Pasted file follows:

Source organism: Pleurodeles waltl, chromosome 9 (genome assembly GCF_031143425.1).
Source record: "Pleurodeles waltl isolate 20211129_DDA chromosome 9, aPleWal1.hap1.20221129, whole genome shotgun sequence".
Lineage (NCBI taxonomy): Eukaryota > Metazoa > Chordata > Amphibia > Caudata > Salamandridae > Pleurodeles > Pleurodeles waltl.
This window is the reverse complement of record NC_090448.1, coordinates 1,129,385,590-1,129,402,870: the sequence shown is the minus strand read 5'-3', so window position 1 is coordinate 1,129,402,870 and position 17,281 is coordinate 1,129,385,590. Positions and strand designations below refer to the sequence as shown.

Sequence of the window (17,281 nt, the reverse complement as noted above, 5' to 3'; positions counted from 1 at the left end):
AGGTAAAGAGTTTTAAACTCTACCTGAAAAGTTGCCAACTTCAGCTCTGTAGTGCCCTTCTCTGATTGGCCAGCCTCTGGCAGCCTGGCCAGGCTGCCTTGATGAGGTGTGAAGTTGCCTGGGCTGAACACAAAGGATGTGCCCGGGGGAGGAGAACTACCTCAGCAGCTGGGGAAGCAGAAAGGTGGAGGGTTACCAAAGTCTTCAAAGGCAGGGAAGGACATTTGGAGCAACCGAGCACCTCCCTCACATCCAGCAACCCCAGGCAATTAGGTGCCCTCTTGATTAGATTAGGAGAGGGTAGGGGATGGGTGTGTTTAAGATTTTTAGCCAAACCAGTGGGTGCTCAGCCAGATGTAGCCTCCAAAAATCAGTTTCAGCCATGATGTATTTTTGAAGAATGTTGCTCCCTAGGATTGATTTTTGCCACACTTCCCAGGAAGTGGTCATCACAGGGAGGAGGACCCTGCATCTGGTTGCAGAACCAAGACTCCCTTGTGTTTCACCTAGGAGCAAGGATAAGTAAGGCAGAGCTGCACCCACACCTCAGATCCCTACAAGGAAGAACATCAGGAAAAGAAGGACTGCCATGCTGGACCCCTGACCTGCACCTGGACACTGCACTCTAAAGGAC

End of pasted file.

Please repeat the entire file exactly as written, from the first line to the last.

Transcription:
Source organism: Pleurodeles waltl, chromosome 9 (genome assembly GCF_031143425.1).
Source record: "Pleurodeles waltl isolate 20211129_DDA chromosome 9, aPleWal1.hap1.20221129, whole genome shotgun sequence".
Lineage (NCBI taxonomy): Eukaryota > Metazoa > Chordata > Amphibia > Caudata > Salamandridae > Pleurodeles > Pleurodeles waltl.
This window is the reverse complement of record NC_090448.1, coordinates 1,129,385,590-1,129,402,870: the sequence shown is the minus strand read 5'-3', so window position 1 is coordinate 1,129,402,870 and position 17,281 is coordinate 1,129,385,590. Positions and strand designations below refer to the sequence as shown.

Sequence of the window (17,281 nt, the reverse complement as noted above, 5' to 3'; positions counted from 1 at the left end):
AGGTAAAGAGTTTTAAACTCTACCTGAAAAGTTGCCAACTTCAGCTCTGTAGTGCCCTTCTCTGATTGGCCAGCCTCTGGCAGCCTGGCCAGGCTGCCTTGATGAGGTGTGAAGTTGCCTGGGCTGAACACAAAGGATGTGCCCGGGGGAGGAGAACTACCTCAGCAGCTGGGGAAGCAGAAAGGTGGAGGGTTACCAAAGTCTTCAAAGGCAGGGAAGGACATTTGGAGCAACCGAGCACCTCCCTCACATCCAGCAACCCCAGGCAATTAGGTGCCCTCTTGATTAGATTAGGAGAGGGTAGGGGATGGGTGTGTTTAAGATTTTTAGCCAAACCAGTGGGTGCTCAGCCAGATGTAGCCTCCAAAAATCAGTTTCAGCCATGATGTATTTTTGAAGAATGTTGCTCCCTAGGATTGATTTTTGCCACACTTCCCAGGAAGTGGTCATCACAGGGAGGAGGACCCTGCATCTGGTTGCAGAACCAAGACTCCCTTGTGTTTCACCTAGGAGCAAGGATAAGTAAGGCAGAGCTGCACCCACACCTCAGATCCCTACAAGGAAGAACATCAGGAAAAGAAGGACTGCCATGCTGGACCCCTGACCTGCACCTGGACACTGCACTCTAAAGGAC